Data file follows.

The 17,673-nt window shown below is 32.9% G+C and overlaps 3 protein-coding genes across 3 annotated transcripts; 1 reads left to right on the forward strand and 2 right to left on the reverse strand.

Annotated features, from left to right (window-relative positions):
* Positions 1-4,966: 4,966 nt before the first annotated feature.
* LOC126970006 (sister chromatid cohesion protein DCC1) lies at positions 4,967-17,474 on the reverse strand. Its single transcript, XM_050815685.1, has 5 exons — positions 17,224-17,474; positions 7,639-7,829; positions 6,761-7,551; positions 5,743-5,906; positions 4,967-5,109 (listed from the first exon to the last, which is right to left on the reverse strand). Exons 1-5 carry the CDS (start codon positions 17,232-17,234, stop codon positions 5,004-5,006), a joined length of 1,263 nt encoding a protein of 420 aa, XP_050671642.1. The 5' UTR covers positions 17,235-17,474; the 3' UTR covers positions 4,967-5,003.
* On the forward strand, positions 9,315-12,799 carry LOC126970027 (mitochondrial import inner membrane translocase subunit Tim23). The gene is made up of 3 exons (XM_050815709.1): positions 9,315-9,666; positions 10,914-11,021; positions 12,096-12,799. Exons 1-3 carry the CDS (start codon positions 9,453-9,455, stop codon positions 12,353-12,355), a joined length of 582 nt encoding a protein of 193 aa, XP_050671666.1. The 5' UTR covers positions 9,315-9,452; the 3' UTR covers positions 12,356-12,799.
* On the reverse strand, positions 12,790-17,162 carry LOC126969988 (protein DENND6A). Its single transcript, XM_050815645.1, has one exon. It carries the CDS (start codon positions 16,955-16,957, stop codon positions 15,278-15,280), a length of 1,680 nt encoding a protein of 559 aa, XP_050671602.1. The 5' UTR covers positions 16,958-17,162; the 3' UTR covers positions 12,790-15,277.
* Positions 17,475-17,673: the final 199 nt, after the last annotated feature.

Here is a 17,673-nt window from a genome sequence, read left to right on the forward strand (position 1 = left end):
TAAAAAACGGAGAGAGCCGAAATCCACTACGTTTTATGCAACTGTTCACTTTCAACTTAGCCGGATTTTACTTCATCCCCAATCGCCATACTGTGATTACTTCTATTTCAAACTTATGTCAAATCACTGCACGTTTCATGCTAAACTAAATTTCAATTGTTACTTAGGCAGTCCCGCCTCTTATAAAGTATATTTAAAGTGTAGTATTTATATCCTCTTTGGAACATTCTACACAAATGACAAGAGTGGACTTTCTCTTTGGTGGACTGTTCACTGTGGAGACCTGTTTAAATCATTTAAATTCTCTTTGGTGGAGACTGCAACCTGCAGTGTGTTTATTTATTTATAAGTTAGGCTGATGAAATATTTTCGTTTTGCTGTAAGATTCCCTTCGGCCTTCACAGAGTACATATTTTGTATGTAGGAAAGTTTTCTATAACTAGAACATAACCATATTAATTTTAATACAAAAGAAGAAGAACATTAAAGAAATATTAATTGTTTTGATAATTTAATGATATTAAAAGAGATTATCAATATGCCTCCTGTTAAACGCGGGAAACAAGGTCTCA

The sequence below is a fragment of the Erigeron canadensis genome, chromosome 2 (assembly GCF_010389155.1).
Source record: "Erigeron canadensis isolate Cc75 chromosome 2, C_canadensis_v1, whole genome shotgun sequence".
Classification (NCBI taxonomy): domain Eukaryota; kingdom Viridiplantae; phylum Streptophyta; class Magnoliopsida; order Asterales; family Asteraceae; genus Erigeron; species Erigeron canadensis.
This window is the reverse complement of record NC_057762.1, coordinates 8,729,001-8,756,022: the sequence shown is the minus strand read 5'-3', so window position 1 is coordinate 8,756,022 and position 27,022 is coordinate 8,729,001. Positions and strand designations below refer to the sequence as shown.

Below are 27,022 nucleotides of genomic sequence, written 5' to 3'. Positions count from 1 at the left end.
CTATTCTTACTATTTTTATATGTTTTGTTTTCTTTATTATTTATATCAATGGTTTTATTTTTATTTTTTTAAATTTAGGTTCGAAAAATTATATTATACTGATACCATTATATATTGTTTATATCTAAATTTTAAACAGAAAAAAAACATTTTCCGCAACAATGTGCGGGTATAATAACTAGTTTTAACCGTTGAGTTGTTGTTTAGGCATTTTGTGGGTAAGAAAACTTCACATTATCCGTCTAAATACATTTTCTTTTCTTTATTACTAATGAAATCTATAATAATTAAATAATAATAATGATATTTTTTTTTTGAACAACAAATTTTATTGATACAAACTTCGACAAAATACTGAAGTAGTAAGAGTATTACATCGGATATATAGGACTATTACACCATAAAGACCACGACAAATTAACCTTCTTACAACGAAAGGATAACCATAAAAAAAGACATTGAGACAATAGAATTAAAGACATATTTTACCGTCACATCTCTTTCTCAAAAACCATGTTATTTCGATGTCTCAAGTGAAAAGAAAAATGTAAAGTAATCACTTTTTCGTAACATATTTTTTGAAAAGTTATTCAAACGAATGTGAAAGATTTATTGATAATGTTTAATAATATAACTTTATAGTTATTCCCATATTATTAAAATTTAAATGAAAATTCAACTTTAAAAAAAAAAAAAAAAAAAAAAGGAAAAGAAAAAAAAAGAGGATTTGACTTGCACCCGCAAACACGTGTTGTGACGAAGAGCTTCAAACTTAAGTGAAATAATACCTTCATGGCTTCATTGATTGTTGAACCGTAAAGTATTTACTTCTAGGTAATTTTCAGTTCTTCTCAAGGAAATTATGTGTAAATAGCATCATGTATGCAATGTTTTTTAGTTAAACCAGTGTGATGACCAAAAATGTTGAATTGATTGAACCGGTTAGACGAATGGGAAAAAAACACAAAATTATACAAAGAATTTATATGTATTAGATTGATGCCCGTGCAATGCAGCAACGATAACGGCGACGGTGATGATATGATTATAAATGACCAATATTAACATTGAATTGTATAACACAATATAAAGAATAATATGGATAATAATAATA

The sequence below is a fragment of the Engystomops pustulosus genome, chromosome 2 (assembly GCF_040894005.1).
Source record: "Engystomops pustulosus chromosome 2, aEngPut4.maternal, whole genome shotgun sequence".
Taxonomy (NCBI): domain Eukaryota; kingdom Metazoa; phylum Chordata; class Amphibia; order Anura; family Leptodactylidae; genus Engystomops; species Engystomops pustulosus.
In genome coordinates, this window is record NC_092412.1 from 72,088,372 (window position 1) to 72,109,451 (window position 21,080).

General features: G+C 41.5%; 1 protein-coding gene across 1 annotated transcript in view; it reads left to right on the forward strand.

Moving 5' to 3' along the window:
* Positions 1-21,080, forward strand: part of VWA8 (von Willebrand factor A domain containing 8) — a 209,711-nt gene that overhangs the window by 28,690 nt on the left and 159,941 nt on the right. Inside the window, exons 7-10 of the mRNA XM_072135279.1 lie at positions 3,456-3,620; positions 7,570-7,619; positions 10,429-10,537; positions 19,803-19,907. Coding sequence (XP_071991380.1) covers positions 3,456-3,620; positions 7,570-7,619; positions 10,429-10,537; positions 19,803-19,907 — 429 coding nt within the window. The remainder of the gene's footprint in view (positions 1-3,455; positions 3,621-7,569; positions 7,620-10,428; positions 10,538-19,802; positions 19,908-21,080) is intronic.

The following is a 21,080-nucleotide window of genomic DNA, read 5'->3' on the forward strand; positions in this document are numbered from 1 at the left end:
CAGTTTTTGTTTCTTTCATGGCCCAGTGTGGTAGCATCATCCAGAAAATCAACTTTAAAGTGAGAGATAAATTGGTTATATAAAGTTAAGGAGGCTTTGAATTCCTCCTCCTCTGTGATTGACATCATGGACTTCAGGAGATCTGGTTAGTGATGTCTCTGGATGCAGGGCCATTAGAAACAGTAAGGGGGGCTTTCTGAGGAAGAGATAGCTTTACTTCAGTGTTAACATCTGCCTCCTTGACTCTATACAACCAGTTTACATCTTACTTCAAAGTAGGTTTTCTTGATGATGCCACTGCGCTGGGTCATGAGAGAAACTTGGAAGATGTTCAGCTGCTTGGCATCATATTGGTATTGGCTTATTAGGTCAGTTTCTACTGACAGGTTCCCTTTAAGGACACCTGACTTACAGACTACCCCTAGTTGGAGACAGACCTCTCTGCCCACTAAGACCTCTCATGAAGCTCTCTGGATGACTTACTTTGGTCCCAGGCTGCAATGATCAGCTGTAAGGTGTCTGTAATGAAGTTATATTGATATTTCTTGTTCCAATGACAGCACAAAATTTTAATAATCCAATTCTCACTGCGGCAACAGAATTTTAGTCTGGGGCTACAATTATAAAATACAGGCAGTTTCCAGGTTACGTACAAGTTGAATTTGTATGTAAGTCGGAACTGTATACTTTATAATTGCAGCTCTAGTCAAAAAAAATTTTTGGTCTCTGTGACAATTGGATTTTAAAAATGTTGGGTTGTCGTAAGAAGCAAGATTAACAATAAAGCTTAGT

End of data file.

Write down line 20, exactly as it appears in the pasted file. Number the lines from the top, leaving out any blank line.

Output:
General features: G+C 41.5%; 1 protein-coding gene across 1 annotated transcript in view; it reads left to right on the forward strand.